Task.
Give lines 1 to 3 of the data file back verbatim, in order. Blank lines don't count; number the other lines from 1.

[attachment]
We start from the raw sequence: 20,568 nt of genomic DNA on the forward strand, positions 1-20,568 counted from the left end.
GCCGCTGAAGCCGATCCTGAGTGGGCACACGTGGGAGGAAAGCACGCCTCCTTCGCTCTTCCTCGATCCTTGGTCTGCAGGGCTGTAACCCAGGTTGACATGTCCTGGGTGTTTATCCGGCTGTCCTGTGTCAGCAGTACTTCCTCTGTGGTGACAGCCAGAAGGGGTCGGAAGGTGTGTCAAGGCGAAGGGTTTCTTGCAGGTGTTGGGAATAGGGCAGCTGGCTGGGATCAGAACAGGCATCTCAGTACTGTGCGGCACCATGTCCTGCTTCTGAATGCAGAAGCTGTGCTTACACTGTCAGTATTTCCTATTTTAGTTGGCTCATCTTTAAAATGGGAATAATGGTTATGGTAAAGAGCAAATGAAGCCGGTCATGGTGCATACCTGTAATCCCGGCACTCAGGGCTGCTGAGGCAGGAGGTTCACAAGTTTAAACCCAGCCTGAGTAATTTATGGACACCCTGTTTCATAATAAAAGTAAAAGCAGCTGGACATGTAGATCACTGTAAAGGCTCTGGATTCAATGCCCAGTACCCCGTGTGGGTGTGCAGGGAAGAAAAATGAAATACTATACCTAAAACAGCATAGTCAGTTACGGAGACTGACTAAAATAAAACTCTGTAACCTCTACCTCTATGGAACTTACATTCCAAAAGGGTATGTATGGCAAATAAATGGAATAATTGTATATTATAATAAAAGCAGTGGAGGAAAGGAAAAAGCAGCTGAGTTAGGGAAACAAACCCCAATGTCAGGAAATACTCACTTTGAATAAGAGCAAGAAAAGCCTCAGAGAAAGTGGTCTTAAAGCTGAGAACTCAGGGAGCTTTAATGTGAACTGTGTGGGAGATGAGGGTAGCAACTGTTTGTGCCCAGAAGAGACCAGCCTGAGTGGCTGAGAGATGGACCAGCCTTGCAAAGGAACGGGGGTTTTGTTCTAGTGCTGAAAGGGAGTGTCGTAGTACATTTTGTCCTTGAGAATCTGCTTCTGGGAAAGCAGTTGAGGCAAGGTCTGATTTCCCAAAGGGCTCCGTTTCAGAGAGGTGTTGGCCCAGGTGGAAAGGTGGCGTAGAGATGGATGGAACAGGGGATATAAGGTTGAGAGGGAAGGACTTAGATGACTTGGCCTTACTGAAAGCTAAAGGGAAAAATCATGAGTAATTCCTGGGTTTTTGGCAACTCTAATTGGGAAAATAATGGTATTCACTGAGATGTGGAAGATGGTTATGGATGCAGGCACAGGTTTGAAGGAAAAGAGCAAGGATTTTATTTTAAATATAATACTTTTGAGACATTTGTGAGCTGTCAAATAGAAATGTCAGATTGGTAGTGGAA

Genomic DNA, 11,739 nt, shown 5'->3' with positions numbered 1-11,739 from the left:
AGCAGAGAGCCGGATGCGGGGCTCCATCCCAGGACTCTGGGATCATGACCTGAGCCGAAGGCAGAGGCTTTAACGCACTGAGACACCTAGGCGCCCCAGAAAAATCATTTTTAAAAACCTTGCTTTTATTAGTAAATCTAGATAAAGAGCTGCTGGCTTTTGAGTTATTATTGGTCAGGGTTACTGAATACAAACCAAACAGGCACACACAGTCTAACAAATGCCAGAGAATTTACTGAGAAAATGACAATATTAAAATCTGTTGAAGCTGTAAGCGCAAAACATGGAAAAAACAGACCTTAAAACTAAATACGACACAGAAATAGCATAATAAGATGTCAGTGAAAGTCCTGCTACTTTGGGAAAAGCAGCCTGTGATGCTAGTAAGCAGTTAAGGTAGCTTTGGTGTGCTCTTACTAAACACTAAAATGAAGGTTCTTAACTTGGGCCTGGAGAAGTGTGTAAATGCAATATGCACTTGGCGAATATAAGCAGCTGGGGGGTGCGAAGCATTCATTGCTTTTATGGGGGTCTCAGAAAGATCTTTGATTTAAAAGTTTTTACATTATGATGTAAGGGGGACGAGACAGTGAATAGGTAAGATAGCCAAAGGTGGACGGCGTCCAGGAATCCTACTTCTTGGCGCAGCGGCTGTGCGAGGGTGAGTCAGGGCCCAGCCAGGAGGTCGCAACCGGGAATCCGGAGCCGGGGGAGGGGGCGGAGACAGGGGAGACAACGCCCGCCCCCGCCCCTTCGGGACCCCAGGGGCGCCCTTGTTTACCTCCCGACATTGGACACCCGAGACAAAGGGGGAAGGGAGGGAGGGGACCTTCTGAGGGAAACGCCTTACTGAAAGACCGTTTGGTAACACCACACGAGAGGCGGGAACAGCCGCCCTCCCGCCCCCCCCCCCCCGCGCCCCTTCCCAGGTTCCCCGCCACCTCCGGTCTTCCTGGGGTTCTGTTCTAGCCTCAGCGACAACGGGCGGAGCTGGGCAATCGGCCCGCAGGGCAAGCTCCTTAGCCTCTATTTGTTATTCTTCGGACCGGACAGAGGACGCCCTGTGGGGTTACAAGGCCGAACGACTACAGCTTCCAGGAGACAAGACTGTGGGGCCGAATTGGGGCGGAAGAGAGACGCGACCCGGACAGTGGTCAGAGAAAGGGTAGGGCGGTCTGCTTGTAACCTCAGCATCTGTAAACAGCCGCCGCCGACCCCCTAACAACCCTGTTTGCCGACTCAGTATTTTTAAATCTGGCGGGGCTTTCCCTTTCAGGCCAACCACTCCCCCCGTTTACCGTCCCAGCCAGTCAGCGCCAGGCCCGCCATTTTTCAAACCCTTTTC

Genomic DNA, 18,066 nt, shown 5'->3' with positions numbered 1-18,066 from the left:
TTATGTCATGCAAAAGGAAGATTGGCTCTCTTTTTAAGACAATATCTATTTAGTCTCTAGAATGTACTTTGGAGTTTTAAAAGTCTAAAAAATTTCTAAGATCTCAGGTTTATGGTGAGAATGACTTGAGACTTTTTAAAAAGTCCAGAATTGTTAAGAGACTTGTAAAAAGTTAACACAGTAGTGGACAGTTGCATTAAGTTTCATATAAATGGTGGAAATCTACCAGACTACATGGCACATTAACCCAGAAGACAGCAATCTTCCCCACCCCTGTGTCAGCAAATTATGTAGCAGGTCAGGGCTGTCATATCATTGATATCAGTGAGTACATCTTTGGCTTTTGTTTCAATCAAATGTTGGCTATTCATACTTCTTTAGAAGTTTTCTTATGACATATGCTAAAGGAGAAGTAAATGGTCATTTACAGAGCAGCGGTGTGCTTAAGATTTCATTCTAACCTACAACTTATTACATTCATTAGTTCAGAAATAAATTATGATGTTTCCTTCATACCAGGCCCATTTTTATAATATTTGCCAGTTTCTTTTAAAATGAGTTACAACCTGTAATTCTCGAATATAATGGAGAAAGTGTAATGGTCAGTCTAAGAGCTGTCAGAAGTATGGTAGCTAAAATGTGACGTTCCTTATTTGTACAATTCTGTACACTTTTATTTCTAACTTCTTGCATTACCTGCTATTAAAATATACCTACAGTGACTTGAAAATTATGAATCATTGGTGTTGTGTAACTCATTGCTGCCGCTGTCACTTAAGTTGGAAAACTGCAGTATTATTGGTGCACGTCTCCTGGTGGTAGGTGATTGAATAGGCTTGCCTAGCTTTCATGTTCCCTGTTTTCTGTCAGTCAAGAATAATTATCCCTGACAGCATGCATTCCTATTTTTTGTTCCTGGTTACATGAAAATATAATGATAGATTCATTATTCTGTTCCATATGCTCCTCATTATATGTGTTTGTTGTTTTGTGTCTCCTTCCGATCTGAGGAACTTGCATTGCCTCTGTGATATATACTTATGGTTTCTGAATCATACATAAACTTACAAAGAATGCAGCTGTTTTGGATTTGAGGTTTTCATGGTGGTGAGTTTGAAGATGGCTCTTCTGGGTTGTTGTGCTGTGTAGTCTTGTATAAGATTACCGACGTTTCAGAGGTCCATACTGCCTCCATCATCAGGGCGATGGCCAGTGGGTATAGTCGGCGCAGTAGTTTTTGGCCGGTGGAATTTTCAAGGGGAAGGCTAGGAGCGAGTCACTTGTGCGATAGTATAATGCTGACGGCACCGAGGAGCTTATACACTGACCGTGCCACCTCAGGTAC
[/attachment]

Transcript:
We start from the raw sequence: 20,568 nt of genomic DNA on the forward strand, positions 1-20,568 counted from the left end.
GCCGCTGAAGCCGATCCTGAGTGGGCACACGTGGGAGGAAAGCACGCCTCCTTCGCTCTTCCTCGATCCTTGGTCTGCAGGGCTGTAACCCAGGTTGACATGTCCTGGGTGTTTATCCGGCTGTCCTGTGTCAGCAGTACTTCCTCTGTGGTGACAGCCAGAAGGGGTCGGAAGGTGTGTCAAGGCGAAGGGTTTCTTGCAGGTGTTGGGAATAGGGCAGCTGGCTGGGATCAGAACAGGCATCTCAGTACTGTGCGGCACCATGTCCTGCTTCTGAATGCAGAAGCTGTGCTTACACTGTCAGTATTTCCTATTTTAGTTGGCTCATCTTTAAAATGGGAATAATGGTTATGGTAAAGAGCAAATGAAGCCGGTCATGGTGCATACCTGTAATCCCGGCACTCAGGGCTGCTGAGGCAGGAGGTTCACAAGTTTAAACCCAGCCTGAGTAATTTATGGACACCCTGTTTCATAATAAAAGTAAAAGCAGCTGGACATGTAGATCACTGTAAAGGCTCTGGATTCAATGCCCAGTACCCCGTGTGGGTGTGCAGGGAAGAAAAATGAAATACTATACCTAAAACAGCATAGTCAGTTACGGAGACTGACTAAAATAAAACTCTGTAACCTCTACCTCTATGGAACTTACATTCCAAAAGGGTATGTATGGCAAATAAATGGAATAATTGTATATTATAATAAAAGCAGTGGAGGAAAGGAAAAAGCAGCTGAGTTAGGGAAACAAACCCCAATGTCAGGAAATACTCACTTTGAATAAGAGCAAGAAAAGCCTCAGAGAAAGTGGTCTTAAAGCTGAGAACTCAGGGAGCTTTAATGTGAACTGTGTGGGAGATGAGGGTAGCAACTGTTTGTGCCCAGAAGAGACCAGCCTGAGTGGCTGAGAGATGGACCAGCCTTGCAAAGGAACGGGGGTTTTGTTCTAGTGCTGAAAGGGAGTGTCGTAGTACATTTTGTCCTTGAGAATCTGCTTCTGGGAAAGCAGTTGAGGCAAGGTCTGATTTCCCAAAGGGCTCCGTTTCAGAGAGGTGTTGGCCCAGGTGGAAAGGTGGCGTAGAGATGGATGGAACAGGGGATATAAGGTTGAGAGGGAAGGACTTAGATGACTTGGCCTTACTGAAAGCTAAAGGGAAAAATCATGAGTAATTCCTGGGTTTTTGGCAACTCTAATTGGGAAAATAATGGTATTCACTGAGATGTGGAAGATGGTTATGGATGCAGGCACAGGTTTGAAGGAAAAGAGCAAGGATTTTATTTTAAATATAATACTTTTGAGACATTTGTGAGCTGTCAAATAGAAATGTCAGATTGGTAGTGGAA

Genomic DNA, 11,739 nt, shown 5'->3' with positions numbered 1-11,739 from the left: